Some time ago, the Mega Millions multi-state lottery jackpot climbed to over $370 million before two tickets matched the winning numbers. As a jackpot like that starts to swell, people will begin to use their imaginations to describe what they would do with the money if they won. Many of them even claim they would give most of the money away.
While I rarely buy a lottery ticket, I am not immune to daydreaming about what I would do if I were to win a large sum of money like that. However, I am not going to lie by saying I would necessarily give most of it away. Most likely, I would opt for the lump sum payment (even though it would be less) rather than taking payments of the full amount over a period of years. No matter how much I won, I would give the first 10 percent (of the gross) to my church. What I would do with the remaining 90 percent would depend of how much I got.
First, I would want to pay cash for my dream home, a house that completely conforms to my specifications of comfort, luxury, and convenience. After that, I would want to keep enough of the remainder (in safe investments) to ensure that I would never have to work again if I didn’t want to. In addition, I would want to be sure that I would have enough to always pay other people to do all those household chores and other tasks that I didn’t want to be bothered with. I would also want to be in a position to buy a new automobile every year (without being concerned about the price), keep the one from the previous year as a backup, and donate the one from the year before that to charity.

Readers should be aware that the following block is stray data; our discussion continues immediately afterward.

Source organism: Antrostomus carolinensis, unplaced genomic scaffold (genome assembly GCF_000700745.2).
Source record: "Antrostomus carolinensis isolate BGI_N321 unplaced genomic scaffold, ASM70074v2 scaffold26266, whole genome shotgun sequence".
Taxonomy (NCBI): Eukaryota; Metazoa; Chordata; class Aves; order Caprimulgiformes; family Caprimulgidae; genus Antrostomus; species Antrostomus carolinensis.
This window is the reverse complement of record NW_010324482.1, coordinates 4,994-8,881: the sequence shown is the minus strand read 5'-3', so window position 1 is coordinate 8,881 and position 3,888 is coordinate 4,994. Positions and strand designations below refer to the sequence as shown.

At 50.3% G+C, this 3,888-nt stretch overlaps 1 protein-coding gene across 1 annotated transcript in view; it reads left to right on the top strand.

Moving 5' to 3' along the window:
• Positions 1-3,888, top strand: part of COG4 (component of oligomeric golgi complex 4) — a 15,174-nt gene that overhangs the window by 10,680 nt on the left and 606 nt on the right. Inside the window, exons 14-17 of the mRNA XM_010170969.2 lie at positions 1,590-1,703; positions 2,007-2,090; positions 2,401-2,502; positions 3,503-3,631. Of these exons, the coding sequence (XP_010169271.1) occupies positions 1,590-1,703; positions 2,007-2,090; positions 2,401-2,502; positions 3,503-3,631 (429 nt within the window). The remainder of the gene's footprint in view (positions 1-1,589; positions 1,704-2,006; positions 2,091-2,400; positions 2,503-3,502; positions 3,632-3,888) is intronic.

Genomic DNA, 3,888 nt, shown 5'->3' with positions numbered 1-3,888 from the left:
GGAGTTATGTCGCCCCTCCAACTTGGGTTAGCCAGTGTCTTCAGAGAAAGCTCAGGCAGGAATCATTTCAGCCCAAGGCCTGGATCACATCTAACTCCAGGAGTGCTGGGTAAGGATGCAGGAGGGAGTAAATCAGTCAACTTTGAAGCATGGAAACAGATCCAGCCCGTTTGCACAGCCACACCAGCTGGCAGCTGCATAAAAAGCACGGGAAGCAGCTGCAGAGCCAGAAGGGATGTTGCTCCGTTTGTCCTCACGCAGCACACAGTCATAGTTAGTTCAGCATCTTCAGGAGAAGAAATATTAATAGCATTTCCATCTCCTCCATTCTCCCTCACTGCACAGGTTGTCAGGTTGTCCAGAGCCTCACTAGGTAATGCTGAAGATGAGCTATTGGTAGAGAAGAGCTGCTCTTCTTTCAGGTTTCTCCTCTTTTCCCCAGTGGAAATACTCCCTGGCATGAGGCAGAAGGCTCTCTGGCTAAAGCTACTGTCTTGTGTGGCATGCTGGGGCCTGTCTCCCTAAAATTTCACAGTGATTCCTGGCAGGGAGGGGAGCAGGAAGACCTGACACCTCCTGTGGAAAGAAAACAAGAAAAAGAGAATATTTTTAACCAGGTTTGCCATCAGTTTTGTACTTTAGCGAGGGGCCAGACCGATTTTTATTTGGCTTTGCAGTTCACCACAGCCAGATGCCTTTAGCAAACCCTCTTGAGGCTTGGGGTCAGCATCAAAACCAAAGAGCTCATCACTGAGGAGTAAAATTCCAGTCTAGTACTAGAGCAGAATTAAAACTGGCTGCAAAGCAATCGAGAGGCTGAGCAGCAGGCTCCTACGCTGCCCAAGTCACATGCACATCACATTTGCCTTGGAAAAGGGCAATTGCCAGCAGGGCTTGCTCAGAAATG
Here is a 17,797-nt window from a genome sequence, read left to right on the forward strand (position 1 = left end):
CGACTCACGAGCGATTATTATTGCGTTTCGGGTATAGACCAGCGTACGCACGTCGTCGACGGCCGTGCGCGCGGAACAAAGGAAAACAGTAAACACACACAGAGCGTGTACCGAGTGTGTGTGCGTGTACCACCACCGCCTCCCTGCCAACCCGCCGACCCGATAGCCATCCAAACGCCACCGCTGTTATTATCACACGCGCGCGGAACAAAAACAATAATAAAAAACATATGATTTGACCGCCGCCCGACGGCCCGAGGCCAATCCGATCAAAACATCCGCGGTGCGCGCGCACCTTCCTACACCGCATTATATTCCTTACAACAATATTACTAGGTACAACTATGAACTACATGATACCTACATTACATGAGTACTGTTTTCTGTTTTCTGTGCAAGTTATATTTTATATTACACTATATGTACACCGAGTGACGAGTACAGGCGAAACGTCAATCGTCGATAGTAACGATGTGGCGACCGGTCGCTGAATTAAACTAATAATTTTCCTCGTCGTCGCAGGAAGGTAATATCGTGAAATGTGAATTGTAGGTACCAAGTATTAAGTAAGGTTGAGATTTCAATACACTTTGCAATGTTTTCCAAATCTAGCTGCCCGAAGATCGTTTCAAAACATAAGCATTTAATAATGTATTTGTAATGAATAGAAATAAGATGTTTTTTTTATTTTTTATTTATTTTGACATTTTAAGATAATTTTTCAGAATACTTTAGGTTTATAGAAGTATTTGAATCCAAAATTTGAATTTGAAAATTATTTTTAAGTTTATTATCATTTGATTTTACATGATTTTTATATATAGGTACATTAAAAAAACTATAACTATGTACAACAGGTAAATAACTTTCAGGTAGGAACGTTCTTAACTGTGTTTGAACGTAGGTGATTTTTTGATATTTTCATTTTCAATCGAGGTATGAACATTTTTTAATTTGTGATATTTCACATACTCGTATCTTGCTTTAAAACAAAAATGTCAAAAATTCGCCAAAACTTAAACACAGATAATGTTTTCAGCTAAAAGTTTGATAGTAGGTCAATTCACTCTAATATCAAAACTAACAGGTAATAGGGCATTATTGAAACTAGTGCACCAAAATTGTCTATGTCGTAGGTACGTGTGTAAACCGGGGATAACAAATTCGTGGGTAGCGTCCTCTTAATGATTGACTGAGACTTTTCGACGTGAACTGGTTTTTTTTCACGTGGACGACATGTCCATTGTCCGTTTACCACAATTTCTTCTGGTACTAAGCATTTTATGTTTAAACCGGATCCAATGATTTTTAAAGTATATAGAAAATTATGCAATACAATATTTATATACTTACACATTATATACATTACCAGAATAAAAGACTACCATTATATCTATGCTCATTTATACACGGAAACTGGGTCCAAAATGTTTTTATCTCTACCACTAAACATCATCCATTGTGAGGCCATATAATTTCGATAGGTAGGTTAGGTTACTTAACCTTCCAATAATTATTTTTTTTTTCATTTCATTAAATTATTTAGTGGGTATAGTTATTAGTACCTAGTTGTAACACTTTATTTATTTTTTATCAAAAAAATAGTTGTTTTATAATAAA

However, I would not be interested in collecting a lot of “stuff.” The idea of accumulating things just because I could afford them does not appeal to me. Neither does the concept of acquiring more money just to get richer. Therefore, I would give away any amount beyond what I needed for the purposes I outlined above. Surely, $25 million (after taxes and tithes) would suffice. Assuming I spent $2 million for my dream home, I would have $23 million left to put to into money market accounts and make a modest five percent rate of interest. That would give me nearly $1.2 million per year ($600,000 after taxes and tithes) to spend on the kind of lifestyle I wanted.
So, if I won a large jackpot like the recent Mega Millions, even sharing it with another winner would result in a lump sum payment of around $1oo ($50 million after taxes and tithes). I would then likely keep about half of that and give the other half away.